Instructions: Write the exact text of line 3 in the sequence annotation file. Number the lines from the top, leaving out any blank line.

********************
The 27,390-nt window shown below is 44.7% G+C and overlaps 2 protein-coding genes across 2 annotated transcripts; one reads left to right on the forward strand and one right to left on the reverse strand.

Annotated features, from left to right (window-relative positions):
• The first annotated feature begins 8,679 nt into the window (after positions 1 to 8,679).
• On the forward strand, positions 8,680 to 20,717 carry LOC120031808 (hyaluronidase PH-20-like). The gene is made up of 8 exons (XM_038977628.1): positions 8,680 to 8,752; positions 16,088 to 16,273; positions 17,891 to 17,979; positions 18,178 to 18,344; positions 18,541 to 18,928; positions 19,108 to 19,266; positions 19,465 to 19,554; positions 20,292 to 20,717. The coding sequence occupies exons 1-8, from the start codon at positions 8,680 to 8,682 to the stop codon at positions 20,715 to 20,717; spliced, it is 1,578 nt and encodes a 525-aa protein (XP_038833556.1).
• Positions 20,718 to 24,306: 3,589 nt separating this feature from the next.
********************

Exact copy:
• The first annotated feature begins 8,679 nt into the window (after positions 1 to 8,679).